Looking back over the past eight years and the many examples of corrupt donations, one wonders whether our politics might now have looked slightly different had the decision gone the other way? But, that court record remains as a reminder to the ANC and other political parties that the corrosive impact of money on the political system can only really be dealt with within the framework of regulation and a shift in political culture. The question remains a thorny one in South African politics today.
It was this sort of groundbreaking work that made Idasa unique.
Idasa attracted friends and enemies in equal measure and across the political divide. As the staff, we always thought this meant that we were doing something right. On any given day it walked the tightrope of being a “critical ally” of government — praising where necessary and offering criticism where necessary.
One cannot help but think that this is precisely what Boraine and Slabbert would have had in mind for the post-apartheid Idasa; that it takes on the difficult issues through a mixture of determined advocacy and dialogue, but always working to strengthen our nascent democratic institutions.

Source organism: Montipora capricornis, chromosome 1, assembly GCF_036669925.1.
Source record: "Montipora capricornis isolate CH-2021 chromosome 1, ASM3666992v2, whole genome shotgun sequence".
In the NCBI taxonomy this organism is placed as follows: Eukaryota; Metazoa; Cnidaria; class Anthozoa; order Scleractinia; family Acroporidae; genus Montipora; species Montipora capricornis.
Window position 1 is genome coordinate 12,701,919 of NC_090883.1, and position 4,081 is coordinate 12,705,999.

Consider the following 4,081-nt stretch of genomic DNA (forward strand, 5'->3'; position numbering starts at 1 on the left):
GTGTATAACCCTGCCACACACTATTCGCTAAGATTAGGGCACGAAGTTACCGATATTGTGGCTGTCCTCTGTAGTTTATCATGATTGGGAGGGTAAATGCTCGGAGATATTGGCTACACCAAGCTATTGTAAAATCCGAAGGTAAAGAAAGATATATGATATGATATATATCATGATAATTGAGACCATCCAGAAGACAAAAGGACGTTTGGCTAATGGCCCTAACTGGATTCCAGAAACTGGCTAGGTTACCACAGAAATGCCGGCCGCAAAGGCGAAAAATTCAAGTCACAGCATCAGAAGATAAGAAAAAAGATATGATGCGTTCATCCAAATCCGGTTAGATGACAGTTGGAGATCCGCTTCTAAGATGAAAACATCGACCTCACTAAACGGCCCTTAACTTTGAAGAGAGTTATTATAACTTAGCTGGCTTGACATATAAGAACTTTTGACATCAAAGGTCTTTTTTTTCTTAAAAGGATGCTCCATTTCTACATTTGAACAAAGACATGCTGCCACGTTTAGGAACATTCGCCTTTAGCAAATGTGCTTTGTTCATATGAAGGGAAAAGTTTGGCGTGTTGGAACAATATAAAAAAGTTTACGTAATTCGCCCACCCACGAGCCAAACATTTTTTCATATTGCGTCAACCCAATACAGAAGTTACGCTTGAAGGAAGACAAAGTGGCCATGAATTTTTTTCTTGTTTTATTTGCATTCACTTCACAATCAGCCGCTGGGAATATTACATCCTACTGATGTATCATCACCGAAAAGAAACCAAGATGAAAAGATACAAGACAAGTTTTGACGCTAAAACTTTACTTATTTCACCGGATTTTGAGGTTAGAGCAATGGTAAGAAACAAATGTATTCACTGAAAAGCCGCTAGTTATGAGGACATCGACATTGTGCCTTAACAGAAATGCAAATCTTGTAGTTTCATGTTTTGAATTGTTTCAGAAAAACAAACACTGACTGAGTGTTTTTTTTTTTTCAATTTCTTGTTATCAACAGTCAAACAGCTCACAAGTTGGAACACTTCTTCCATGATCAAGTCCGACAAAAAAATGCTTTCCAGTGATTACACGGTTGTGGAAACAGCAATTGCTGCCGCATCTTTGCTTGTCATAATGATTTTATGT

There were lighter moments in Idasa’s history too. Then Minister of Public Service and Administration, the fierce Geraldine Fraser-Moleketi, once started a speech on ethics in the public service in Parliament glaring up at us in the public gallery and declared:
“Even Idasa would agree with me on this…” This prompted one of our cheekier colleagues to send her a note once she had returned to her seat, signed “Even Idasa…” Fraser-Moleketi was forced to eke out a grin.
Idasa’s closure left a void, given the deep institutional memory that was embedded in the organisation. However, its work continues in the active citizenship we witness all around us in South Africa by those defending the gains of 1994 and the values of transformative constitutionalism.
Like Idasa, the organisation he co-founded, Boraine’s loss will leave a deep void in our public life.
In today’s tawdry world Boraine’s legacy is one of fundamental decency; a wise and gentle man known for his fierce commitment to the things that matter most.
He left the world better than he found it, that much is certain. DM